Trajectories of Antidepressant Medication before and after the Onset of Unemployment by Subsequent Employment Experience
Number of Authors: 3
2017 (English)In: PLoS ONE, ISSN 1932-6203, E-ISSN 1932-6203, Vol. 12, no 1, e0169652Article in journal (Refereed) Published
Background The unemployed more often suffer from depression than the employed. We examined whether mental health deterioration occurs already before unemployment implicating health selection, or whether it mostly occurs after becoming exposed to the experience rendering causal explanations more likely. Methods We used nationally representative Finnish register data to examine changes in depressive morbidity as measured by antidepressant medication in 1995-2009 over four years before and since a new onset of unemployment (N = 28 000) at the age of 30-60 compared to the employed (N = 124 136). We examined separately those who became continuously long-term unemployed, intermittently unemployed and unemployed with eventual re-employment in the second, third or fourth year since the year of onset. Annual repeated measurements were analysed using generalised estimation equations. Results Among the employed antidepressant medication increased slowly but steadily over the study period and it was mainly at a lower level than among the unemployed. In the four years leading to unemployment there was excess increase in medication that was generally stronger among those with longer duration of the eventual unemployment experience. During unemployment medication decreased in all groups except among the intermittently unemployed. By the first year of re-employment antidepressant medication reached a level similar to that among the employed and afterwards followed no consistent trend. Conclusions The associations of unemployment and re-employment with depressive morbidity appear to be largely driven by health selection. The question of potential causal associations remains unresolved for intermittent unemployment in particular.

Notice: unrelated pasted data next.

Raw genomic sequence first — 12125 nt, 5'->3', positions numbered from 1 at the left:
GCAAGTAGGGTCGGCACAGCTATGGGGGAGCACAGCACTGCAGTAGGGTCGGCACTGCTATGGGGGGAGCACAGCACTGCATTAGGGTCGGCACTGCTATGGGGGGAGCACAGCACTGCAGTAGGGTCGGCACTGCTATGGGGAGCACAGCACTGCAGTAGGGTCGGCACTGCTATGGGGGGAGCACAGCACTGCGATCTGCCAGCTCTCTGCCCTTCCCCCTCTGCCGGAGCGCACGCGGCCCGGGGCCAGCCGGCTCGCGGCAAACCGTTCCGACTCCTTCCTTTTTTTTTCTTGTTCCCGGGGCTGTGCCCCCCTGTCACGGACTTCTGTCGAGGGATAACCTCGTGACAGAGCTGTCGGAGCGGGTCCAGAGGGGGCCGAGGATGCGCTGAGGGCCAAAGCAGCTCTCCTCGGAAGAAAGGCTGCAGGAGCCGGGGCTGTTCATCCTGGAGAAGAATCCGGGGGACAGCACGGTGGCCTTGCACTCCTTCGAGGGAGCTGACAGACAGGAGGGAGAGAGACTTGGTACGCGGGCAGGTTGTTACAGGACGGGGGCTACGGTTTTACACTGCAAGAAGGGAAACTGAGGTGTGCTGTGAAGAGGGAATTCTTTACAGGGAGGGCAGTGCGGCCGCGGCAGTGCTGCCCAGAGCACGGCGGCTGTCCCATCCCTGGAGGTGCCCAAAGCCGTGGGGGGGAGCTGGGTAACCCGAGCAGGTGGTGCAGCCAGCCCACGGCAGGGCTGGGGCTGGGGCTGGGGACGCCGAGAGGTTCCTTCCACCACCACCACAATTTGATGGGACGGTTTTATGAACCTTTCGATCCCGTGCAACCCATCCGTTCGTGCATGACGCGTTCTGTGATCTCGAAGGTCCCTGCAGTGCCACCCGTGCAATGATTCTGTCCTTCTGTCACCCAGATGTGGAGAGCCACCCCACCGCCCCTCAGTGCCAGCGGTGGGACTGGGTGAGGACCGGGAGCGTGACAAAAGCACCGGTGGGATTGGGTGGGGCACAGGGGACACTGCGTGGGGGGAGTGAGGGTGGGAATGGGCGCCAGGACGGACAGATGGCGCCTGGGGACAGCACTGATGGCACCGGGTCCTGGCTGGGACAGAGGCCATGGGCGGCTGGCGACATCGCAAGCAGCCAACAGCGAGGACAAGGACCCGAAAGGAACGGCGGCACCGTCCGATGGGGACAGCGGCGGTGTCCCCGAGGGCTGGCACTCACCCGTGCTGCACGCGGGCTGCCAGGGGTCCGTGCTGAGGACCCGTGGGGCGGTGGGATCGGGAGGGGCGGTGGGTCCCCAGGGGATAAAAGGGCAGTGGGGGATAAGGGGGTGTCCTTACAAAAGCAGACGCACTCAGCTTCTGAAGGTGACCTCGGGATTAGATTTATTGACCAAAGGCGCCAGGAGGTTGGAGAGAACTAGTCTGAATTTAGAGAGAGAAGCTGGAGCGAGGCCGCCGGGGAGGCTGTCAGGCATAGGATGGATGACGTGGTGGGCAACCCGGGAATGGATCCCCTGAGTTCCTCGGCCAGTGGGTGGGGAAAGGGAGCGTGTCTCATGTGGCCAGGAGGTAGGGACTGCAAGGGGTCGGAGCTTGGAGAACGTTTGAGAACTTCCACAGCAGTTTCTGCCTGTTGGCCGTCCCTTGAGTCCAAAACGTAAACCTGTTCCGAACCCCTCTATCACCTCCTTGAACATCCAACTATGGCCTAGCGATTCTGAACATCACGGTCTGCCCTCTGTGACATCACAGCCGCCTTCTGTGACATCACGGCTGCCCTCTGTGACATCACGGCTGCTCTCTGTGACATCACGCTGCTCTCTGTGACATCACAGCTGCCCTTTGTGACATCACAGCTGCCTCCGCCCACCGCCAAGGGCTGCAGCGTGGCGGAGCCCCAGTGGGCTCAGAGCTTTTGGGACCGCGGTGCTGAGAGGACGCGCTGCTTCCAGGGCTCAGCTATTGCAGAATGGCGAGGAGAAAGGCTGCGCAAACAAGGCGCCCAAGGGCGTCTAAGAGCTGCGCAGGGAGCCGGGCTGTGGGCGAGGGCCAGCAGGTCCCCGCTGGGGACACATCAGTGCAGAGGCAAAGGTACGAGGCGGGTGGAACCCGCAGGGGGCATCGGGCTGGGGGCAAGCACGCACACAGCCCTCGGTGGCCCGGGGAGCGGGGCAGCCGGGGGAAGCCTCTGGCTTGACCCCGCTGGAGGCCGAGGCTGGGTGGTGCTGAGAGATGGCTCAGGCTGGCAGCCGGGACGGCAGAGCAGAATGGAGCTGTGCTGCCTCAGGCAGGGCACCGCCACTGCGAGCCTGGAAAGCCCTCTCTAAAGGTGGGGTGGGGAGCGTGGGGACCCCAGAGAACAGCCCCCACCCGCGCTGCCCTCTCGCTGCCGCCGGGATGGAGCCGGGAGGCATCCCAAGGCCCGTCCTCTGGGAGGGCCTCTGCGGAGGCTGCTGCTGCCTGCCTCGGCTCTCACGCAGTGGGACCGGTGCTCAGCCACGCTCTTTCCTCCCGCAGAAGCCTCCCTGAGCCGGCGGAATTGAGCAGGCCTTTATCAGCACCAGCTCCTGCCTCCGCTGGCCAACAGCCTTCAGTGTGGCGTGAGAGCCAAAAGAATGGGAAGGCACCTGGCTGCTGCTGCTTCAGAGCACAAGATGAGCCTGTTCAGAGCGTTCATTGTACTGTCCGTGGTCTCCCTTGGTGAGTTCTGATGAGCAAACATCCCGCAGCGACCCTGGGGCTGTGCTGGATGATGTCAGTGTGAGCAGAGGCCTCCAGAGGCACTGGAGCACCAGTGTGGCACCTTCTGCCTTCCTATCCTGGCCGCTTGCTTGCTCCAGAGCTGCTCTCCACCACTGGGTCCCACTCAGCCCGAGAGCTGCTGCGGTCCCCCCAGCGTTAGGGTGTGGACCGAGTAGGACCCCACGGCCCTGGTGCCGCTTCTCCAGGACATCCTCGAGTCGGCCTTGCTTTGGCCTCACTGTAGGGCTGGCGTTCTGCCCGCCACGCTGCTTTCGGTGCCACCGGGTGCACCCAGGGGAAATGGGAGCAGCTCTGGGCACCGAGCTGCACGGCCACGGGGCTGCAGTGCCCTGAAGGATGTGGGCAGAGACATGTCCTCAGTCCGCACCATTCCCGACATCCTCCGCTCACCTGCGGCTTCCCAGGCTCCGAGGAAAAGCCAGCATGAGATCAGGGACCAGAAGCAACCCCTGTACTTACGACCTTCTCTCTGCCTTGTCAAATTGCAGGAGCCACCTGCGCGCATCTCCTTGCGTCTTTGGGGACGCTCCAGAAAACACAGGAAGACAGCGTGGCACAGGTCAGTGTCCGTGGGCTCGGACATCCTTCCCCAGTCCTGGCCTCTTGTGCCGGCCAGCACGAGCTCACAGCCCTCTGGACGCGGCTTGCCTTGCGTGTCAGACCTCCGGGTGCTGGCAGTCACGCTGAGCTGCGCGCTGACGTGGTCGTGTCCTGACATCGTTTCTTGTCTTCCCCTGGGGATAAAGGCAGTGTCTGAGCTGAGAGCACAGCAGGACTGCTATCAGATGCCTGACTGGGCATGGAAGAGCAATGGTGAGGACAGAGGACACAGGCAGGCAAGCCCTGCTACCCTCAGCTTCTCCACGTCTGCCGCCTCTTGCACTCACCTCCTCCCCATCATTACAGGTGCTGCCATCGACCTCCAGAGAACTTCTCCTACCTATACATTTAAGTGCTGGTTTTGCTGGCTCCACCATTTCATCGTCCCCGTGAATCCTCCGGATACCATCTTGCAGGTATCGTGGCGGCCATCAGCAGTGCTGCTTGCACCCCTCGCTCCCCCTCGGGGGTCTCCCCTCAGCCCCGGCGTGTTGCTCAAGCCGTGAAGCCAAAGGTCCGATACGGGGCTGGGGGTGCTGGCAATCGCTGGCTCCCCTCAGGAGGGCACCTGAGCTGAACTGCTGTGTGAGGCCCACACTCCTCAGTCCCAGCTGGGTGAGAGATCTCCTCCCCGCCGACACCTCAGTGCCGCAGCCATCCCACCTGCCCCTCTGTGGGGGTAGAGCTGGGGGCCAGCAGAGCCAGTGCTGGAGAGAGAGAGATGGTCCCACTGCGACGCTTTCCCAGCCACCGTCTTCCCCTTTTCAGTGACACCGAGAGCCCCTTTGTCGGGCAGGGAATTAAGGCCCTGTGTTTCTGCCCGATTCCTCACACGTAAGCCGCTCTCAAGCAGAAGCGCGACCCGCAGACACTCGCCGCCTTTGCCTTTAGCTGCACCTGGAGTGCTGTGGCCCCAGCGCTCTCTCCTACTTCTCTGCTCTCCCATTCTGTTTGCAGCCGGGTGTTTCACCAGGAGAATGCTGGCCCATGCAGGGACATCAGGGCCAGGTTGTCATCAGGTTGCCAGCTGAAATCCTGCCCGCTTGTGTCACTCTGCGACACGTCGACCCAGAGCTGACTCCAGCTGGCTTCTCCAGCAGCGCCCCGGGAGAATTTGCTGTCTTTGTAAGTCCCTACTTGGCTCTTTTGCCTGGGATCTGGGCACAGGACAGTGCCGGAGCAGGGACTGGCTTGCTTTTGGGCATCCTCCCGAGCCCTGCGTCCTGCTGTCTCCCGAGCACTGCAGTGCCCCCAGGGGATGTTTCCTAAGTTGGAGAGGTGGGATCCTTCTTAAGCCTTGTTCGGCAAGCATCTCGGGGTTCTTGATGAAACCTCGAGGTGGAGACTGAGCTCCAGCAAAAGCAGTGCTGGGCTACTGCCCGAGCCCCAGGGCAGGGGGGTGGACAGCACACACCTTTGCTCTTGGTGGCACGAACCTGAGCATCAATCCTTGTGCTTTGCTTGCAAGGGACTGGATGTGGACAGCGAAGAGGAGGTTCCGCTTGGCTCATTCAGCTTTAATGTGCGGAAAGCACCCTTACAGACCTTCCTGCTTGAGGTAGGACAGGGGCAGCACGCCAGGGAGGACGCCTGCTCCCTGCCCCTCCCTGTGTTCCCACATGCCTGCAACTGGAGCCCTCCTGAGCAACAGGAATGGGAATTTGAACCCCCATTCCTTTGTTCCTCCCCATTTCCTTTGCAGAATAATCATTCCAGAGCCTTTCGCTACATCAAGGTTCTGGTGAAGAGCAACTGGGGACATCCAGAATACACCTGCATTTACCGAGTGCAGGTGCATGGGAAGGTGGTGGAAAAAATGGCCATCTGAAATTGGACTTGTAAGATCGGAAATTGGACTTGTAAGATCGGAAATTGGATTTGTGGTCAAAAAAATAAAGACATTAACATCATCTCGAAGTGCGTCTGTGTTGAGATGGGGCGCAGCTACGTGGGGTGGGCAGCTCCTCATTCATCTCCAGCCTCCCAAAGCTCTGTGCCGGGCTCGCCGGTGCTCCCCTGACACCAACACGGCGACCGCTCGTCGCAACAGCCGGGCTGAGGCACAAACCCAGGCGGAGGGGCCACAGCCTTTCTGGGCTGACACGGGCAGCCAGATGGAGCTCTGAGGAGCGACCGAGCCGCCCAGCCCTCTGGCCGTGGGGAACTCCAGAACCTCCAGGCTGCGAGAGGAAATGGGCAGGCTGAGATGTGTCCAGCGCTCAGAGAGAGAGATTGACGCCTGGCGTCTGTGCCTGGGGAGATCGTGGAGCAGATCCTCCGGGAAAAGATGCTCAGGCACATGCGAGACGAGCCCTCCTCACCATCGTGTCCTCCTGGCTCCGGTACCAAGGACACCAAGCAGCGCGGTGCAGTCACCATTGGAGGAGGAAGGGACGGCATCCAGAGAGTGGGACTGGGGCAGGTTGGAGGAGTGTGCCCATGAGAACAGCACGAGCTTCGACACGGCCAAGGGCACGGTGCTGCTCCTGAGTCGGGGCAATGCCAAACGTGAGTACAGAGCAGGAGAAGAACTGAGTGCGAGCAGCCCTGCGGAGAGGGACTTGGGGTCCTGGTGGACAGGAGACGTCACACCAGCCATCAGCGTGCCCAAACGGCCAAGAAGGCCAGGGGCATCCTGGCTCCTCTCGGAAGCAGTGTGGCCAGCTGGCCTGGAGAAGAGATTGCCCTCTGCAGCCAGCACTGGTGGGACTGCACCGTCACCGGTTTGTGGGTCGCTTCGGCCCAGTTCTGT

Place, publisher, year, edition, pages
2017. Vol. 12, no 1, e0169652
Work Sciences Public Health, Global Health, Social Medicine and Epidemiology
IdentifiersURN: urn:nbn:se:su:diva-140222DOI: 10.1371/journal.pone.0169652ISI: 000391639100067PubMedID: 28056083OAI: oai:DiVA.org:su-140222DiVA: diva2:1078962